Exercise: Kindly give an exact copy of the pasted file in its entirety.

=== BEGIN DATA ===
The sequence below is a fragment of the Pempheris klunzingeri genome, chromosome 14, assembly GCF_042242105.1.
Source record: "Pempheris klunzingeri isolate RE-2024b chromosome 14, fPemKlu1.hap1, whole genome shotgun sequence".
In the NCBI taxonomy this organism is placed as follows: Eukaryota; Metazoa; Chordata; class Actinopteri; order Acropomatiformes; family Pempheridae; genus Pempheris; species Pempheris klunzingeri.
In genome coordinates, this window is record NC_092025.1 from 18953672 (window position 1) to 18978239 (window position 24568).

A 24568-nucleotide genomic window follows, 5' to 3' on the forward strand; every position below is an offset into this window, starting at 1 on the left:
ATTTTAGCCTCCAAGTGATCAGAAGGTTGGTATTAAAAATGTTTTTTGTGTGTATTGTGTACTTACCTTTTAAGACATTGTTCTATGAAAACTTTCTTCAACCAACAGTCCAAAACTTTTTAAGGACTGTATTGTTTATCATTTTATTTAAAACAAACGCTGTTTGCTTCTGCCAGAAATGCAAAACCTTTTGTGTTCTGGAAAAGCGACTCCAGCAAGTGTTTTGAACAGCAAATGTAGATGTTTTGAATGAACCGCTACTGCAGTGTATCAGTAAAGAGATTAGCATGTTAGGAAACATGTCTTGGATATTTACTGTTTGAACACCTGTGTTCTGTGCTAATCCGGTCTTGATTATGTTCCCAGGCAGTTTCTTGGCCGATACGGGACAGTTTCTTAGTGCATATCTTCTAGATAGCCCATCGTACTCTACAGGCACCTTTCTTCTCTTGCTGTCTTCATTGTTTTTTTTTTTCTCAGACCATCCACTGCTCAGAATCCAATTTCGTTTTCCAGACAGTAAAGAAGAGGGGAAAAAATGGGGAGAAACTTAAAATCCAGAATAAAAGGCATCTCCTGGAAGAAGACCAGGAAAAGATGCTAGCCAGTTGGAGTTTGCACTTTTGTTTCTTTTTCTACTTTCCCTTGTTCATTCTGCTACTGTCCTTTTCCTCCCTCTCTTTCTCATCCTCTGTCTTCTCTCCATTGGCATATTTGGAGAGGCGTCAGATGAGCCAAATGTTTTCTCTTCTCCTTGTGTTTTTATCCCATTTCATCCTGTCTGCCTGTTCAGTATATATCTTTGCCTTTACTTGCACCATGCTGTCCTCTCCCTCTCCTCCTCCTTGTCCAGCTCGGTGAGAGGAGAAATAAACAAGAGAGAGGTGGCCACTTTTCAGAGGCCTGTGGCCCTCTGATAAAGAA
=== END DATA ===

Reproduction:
The sequence below is a fragment of the Pempheris klunzingeri genome, chromosome 14, assembly GCF_042242105.1.
Source record: "Pempheris klunzingeri isolate RE-2024b chromosome 14, fPemKlu1.hap1, whole genome shotgun sequence".
In the NCBI taxonomy this organism is placed as follows: Eukaryota; Metazoa; Chordata; class Actinopteri; order Acropomatiformes; family Pempheridae; genus Pempheris; species Pempheris klunzingeri.
In genome coordinates, this window is record NC_092025.1 from 18953672 (window position 1) to 18978239 (window position 24568).

A 24568-nucleotide genomic window follows, 5' to 3' on the forward strand; every position below is an offset into this window, starting at 1 on the left:
ATTTTAGCCTCCAAGTGATCAGAAGGTTGGTATTAAAAATGTTTTTTGTGTGTATTGTGTACTTACCTTTTAAGACATTGTTCTATGAAAACTTTCTTCAACCAACAGTCCAAAACTTTTTAAGGACTGTATTGTTTATCATTTTATTTAAAACAAACGCTGTTTGCTTCTGCCAGAAATGCAAAACCTTTTGTGTTCTGGAAAAGCGACTCCAGCAAGTGTTTTGAACAGCAAATGTAGATGTTTTGAATGAACCGCTACTGCAGTGTATCAGTAAAGAGATTAGCATGTTAGGAAACATGTCTTGGATATTTACTGTTTGAACACCTGTGTTCTGTGCTAATCCGGTCTTGATTATGTTCCCAGGCAGTTTCTTGGCCGATACGGGACAGTTTCTTAGTGCATATCTTCTAGATAGCCCATCGTACTCTACAGGCACCTTTCTTCTCTTGCTGTCTTCATTGTTTTTTTTTTTCTCAGACCATCCACTGCTCAGAATCCAATTTCGTTTTCCAGACAGTAAAGAAGAGGGGAAAAAATGGGGAGAAACTTAAAATCCAGAATAAAAGGCATCTCCTGGAAGAAGACCAGGAAAAGATGCTAGCCAGTTGGAGTTTGCACTTTTGTTTCTTTTTCTACTTTCCCTTGTTCATTCTGCTACTGTCCTTTTCCTCCCTCTCTTTCTCATCCTCTGTCTTCTCTCCATTGGCATATTTGGAGAGGCGTCAGATGAGCCAAATGTTTTCTCTTCTCCTTGTGTTTTTATCCCATTTCATCCTGTCTGCCTGTTCAGTATATATCTTTGCCTTTACTTGCACCATGCTGTCCTCTCCCTCTCCTCCTCCTTGTCCAGCTCGGTGAGAGGAGAAATAAACAAGAGAGAGGTGGCCACTTTTCAGAGGCCTGTGGCCCTCTGATAAAGAA